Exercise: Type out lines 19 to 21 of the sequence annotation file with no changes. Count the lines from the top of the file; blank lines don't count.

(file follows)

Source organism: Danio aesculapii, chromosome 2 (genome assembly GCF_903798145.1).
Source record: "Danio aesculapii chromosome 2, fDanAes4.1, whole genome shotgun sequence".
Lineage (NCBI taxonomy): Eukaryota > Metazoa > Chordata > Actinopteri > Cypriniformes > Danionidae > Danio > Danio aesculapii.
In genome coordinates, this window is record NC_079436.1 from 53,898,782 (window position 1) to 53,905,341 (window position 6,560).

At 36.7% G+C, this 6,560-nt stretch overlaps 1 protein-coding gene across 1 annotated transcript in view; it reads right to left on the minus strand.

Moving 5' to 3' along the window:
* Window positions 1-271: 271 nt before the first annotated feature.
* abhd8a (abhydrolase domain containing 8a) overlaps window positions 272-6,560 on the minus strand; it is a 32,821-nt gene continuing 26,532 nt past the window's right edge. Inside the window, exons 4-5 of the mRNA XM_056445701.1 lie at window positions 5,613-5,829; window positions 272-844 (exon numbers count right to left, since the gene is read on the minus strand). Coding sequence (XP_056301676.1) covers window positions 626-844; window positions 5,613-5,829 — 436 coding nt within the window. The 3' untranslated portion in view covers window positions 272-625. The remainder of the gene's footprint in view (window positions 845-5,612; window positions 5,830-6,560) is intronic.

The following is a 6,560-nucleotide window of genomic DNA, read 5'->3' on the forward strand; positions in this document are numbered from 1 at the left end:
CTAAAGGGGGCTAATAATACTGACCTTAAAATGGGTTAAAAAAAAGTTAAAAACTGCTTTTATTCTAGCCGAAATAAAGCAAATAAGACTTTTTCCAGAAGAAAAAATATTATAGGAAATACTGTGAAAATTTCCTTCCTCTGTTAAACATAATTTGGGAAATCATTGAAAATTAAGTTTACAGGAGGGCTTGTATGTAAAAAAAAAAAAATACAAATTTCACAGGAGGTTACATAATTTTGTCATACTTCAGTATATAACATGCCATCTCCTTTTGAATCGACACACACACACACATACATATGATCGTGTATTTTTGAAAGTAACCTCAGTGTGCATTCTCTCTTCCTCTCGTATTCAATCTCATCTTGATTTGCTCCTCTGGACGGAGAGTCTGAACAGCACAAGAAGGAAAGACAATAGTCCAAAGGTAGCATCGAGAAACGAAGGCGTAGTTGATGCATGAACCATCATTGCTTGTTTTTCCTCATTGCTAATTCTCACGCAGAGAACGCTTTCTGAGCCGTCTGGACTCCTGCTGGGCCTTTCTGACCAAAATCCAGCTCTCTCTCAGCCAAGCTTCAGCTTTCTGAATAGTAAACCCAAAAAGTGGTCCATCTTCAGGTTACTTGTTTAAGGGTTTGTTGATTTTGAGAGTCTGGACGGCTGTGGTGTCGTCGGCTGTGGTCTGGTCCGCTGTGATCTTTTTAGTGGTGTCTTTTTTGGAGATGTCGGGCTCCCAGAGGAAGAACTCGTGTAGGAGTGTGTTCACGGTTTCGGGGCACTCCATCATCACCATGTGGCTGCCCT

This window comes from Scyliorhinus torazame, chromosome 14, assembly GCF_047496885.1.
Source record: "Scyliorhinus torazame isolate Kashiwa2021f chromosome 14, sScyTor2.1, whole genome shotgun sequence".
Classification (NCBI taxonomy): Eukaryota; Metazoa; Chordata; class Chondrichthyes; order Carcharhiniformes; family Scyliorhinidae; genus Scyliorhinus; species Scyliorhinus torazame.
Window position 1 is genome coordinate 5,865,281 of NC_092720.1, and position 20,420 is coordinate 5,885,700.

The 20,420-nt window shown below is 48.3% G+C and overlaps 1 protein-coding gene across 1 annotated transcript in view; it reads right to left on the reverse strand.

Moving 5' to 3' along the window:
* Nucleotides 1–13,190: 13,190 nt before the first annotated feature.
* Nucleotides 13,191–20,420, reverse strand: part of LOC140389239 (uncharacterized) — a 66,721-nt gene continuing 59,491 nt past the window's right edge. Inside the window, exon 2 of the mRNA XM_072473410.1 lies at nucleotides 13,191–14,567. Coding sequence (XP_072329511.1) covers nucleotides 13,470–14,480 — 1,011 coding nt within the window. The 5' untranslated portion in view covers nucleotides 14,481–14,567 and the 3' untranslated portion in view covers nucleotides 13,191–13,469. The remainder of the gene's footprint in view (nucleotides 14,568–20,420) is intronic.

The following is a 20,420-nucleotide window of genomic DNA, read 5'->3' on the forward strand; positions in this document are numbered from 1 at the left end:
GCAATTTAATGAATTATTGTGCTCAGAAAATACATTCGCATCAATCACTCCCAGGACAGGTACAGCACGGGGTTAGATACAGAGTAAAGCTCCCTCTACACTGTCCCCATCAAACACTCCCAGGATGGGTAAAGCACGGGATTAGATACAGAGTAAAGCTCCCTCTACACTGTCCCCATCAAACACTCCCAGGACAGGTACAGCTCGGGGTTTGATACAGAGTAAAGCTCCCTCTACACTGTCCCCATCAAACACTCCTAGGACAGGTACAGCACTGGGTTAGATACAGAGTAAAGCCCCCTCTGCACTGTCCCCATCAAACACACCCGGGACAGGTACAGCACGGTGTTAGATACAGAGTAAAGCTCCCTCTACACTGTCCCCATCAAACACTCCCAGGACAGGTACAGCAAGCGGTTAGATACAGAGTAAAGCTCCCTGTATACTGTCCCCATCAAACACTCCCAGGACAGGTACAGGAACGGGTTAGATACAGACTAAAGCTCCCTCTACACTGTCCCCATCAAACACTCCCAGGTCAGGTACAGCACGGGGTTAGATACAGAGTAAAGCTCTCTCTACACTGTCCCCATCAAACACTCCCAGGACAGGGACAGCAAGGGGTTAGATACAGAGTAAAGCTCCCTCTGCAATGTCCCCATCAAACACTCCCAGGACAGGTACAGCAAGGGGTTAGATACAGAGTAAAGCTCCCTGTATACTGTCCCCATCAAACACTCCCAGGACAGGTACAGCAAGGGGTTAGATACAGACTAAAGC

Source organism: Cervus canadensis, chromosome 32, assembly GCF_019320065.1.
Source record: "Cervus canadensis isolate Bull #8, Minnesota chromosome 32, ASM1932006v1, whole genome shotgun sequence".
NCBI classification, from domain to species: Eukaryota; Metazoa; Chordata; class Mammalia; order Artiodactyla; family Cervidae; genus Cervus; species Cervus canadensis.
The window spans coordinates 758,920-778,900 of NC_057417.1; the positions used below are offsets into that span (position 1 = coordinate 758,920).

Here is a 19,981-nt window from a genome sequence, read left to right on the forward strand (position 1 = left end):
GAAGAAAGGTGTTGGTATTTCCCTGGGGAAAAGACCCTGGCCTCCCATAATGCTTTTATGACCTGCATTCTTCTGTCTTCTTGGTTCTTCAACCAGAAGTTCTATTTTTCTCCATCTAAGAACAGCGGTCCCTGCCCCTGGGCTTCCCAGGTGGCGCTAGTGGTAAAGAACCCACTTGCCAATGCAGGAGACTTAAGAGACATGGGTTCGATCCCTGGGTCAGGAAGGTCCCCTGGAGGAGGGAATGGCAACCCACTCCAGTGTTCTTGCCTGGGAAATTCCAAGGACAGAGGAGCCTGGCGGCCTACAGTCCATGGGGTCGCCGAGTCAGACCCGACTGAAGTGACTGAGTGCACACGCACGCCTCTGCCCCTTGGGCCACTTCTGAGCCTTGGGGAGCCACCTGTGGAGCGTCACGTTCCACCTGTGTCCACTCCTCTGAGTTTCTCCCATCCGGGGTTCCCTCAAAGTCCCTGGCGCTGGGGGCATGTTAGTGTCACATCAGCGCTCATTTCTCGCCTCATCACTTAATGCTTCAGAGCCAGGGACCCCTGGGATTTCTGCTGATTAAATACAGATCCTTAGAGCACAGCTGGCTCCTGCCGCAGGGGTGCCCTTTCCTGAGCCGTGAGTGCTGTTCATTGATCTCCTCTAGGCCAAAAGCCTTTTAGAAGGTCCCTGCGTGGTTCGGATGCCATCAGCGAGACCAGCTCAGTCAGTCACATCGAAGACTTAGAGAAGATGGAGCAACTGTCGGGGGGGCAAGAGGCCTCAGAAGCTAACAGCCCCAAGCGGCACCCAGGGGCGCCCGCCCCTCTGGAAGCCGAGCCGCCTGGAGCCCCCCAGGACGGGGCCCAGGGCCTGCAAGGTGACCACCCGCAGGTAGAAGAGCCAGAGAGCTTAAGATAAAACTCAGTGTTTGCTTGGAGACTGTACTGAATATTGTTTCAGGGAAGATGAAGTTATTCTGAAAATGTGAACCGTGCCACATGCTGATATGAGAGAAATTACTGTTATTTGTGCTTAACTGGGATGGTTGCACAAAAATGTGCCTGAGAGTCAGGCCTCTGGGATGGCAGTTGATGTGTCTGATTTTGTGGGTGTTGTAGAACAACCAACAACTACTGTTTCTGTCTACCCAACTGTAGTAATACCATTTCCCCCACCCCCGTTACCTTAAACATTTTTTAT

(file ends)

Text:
The following is a 20,420-nucleotide window of genomic DNA, read 5'->3' on the forward strand; positions in this document are numbered from 1 at the left end:
GCAATTTAATGAATTATTGTGCTCAGAAAATACATTCGCATCAATCACTCCCAGGACAGGTACAGCACGGGGTTAGATACAGAGTAAAGCTCCCTCTACACTGTCCCCATCAAACACTCCCAGGATGGGTAAAGCACGGGATTAGATACAGAGTAAAGCTCCCTCTACACTGTCCCCATCAAACACTCCCAGGACAGGTACAGCTCGGGGTTTGATACAGAGTAAAGCTCCCTCTACACTGTCCCCATCAAACACTCCTAGGACAGGTACAGCACTGGGTTAGATACAGAGTAAAGCCCCCTCTGCACTGTCCCCATCAAACACACCCGGGACAGGTACAGCACGGTGTTAGATACAGAGTAAAGCTCCCTCTACACTGTCCCCATCAAACACTCCCAGGACAGGTACAGCAAGCGGTTAGATACAGAGTAAAGCTCCCTGTATACTGTCCCCATCAAACACTCCCAGGACAGGTACAGGAACGGGTTAGATACAGACTAAAGCTCCCTCTACACTGTCCCCATCAAACACTCCCAGGTCAGGTACAGCACGGGGTTAGATACAGAGTAAAGCTCTCTCTACACTGTCCCCATCAAACACTCCCAGGACAGGGACAGCAAGGGGTTAGATACAGAGTAAAGCTCCCTCTGCAATGTCCCCATCAAACACTCCCAGGACAGGTACAGCAAGGGGTTAGATACAGAGTAAAGCTCCCTGTATACTGTCCCCATCAAACACTCCCAGGACAGGTACAGCAAGGGGTTAGATACAGACTAAAGC

Source organism: Cervus canadensis, chromosome 32, assembly GCF_019320065.1.